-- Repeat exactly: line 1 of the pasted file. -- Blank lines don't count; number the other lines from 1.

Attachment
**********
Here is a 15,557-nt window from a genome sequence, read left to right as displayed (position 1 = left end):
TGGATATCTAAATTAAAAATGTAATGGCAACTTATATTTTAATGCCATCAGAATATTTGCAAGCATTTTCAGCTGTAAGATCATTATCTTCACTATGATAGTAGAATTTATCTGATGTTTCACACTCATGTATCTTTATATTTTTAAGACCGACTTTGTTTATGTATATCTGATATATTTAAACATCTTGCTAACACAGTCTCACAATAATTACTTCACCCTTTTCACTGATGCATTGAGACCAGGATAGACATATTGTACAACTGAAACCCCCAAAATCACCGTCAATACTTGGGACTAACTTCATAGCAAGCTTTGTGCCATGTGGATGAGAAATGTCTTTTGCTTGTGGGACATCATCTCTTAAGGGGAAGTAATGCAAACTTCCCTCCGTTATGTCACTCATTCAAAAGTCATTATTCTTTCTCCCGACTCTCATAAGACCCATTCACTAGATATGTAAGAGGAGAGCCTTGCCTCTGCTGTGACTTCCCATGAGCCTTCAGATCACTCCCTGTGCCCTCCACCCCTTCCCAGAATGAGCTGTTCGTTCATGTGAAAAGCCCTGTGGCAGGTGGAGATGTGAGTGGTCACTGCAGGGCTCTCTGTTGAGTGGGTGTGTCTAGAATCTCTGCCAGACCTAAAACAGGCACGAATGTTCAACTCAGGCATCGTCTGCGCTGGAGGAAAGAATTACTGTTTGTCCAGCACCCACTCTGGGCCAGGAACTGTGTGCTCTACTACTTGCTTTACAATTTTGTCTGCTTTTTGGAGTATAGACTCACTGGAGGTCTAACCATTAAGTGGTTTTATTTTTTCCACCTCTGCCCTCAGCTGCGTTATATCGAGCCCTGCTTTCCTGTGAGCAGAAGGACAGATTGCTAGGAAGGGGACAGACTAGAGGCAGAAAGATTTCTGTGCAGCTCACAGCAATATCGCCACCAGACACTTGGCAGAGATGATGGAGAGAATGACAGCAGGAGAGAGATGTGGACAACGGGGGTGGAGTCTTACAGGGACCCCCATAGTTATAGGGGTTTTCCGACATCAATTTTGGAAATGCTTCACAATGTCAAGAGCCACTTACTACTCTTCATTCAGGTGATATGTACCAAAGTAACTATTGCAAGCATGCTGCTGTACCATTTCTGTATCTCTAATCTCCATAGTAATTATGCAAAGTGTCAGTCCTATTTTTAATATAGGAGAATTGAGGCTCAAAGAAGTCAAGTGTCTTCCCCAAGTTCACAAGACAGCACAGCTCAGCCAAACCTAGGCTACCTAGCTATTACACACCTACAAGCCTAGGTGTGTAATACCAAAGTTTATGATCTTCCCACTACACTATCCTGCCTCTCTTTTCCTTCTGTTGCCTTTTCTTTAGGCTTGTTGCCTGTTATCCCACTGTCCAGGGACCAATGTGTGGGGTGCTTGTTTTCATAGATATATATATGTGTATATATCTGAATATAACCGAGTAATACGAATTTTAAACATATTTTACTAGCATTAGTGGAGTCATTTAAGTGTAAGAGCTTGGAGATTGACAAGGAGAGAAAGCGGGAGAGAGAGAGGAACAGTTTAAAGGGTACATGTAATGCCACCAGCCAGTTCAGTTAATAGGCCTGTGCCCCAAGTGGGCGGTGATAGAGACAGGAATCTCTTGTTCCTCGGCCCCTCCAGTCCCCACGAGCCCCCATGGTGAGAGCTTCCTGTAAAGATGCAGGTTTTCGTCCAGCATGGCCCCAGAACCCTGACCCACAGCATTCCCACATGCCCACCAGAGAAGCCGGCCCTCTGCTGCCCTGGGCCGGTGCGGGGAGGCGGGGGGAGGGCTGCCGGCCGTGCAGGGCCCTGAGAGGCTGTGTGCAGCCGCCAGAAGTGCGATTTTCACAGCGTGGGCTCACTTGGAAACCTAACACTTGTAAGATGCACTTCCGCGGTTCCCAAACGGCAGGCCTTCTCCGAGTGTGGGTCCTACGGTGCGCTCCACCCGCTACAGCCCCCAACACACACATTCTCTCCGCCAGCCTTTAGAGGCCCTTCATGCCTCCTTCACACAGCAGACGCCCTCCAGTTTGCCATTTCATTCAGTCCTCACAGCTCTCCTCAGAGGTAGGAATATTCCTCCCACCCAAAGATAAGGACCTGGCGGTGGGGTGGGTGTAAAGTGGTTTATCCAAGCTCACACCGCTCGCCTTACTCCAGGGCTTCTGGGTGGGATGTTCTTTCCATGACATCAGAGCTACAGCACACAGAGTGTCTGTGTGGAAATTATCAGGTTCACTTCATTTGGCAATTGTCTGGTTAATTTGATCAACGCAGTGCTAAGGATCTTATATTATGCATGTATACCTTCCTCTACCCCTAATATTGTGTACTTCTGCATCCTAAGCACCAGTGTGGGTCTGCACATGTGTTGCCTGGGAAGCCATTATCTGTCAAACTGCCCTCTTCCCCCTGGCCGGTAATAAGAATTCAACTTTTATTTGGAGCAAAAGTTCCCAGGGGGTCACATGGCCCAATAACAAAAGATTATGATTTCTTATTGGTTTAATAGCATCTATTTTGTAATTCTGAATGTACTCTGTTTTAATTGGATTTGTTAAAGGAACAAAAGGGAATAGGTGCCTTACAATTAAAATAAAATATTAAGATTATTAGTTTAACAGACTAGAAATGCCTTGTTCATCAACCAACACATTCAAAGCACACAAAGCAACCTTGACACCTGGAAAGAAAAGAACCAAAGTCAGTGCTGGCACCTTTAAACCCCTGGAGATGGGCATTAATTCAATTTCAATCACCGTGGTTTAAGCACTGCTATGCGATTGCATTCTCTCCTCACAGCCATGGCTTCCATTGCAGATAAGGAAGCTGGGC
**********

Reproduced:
Here is a 15,557-nt window from a genome sequence, read left to right as displayed (position 1 = left end):